Titled, “E-cigarette use behaviors and device characteristics of daily exclusive e-cigarette users in Maryland: Implications for product toxicity,” the study recruited 100 daily exclusive e-cigarette users and 50 non-users from Maryland, between 2015 and 2017. Via interviews, the researchers collected data regarding sociodemographic characteristics, health status, patterns of vape-related behaviors, preferred device characteristics, and reasons for e-cigarette use.
“Most daily exclusive e-cigarette users were male men, White, former smokers, used MODs/tanks, and vaped on average 365 puffs/day (SD: 720). A third of users first vaped within 5 minutes of waking in the morning, and 56% vaped throughout the day. E-liquid consumption ranged from 5–240 mL/week (median: 32.5), with nicotine concentration 0–24 mg/mL (median: 3),” reported the researchers.
The findings also highlighted that vapers were more likely to report wheezing/whistling and hypertension than controls, however the finding was not statistically significant. Moreover, given that most vapers were ex-smokers it would be hard to determine whether these symptoms are a result of vaping or the previous smoking patterns. The researchers also found that most of the vapers had no intention of quitting.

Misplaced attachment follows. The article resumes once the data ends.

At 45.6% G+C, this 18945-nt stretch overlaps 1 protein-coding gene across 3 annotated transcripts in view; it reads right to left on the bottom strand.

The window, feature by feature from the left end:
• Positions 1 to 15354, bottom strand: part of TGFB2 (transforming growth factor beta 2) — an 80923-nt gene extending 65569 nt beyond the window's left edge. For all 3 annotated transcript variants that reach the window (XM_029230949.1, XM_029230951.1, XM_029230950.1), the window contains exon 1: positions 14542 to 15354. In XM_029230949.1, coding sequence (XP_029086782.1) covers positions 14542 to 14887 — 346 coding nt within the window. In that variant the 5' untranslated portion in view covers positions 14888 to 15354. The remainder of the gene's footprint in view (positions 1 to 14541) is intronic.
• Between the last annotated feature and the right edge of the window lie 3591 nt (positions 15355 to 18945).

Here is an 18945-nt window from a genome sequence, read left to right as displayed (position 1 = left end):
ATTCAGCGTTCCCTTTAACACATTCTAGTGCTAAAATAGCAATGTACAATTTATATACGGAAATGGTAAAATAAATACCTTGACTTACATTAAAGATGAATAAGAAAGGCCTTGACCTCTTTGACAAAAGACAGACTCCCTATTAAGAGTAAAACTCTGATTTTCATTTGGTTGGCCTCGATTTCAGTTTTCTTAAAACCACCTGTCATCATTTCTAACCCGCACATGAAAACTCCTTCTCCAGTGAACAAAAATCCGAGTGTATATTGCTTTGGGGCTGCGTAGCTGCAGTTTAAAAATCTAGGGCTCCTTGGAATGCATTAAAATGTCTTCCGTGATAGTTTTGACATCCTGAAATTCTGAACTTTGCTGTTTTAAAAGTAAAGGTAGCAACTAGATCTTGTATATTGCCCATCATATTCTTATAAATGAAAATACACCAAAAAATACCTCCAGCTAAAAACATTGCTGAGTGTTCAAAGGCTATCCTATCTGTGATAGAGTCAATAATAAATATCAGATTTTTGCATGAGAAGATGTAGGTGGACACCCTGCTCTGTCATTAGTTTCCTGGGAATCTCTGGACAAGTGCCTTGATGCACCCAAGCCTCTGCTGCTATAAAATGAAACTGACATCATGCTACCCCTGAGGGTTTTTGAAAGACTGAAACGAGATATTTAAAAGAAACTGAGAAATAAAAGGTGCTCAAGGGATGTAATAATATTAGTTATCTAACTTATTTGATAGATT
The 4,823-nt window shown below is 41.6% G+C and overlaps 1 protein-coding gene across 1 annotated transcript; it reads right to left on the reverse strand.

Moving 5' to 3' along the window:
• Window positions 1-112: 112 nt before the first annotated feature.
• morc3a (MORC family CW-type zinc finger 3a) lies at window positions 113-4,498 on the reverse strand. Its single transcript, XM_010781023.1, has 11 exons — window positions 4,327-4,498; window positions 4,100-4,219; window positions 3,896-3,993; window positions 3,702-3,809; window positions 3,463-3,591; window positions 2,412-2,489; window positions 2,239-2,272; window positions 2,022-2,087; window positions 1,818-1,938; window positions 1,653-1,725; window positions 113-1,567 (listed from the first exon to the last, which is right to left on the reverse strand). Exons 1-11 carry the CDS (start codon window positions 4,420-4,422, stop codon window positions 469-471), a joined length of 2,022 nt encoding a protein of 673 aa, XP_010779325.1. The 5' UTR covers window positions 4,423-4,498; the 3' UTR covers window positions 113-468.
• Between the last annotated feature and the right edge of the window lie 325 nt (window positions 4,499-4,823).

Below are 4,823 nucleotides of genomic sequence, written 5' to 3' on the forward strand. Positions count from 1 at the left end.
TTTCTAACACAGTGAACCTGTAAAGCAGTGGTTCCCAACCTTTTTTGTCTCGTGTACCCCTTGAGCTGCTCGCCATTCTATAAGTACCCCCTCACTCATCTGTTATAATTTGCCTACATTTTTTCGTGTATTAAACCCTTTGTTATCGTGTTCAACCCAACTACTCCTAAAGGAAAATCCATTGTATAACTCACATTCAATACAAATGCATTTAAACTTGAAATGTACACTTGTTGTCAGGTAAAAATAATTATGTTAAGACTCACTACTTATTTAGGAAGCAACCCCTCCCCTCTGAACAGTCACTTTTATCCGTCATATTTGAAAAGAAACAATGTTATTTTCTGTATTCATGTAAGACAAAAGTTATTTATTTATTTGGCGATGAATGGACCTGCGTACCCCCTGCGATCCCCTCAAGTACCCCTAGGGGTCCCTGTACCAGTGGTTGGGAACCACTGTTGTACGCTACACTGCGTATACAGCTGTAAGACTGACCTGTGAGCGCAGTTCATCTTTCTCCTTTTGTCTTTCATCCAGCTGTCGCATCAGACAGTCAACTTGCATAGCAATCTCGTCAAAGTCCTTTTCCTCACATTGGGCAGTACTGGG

E-cigarettes are more effective than NRTs for smoking cessation
Meanwhile, another recent study aiming to evaluate the effectiveness of electronic cigarettes as smoking cessation tools, in comparison to traditional NRTs, confirmed that quitting rates tend to be higher in people who use nicotine-containing e-cigarettes.
The Cochrane Review titled, “Electronic cigarettes for smoking cessation,” looked through research in order to evaluate the effect and safety of using electronic cigarettes (ECs) to help people who smoke achieve long‐term smoking abstinence.
The researchers looked through randomized controlled trials (RCTs) and randomized cross‐over trials in which smokers were split into two groups (an EC or control condition). The studies (50 completed studies, representing 12,430 participants) included in the review, had to report abstinence from cigarettes at six months or longer and/or data on adverse events (AEs) or other markers of safety at one week or longer.
In line with previous findings, the researchers concluded that EC’s lead to more successful quit attempts. “There is moderate‐certainty evidence that ECs with nicotine increase quit rates compared to ECs without nicotine and compared to NRT. Evidence comparing nicotine EC with usual care/no treatment also suggests benefit, but is less certain.”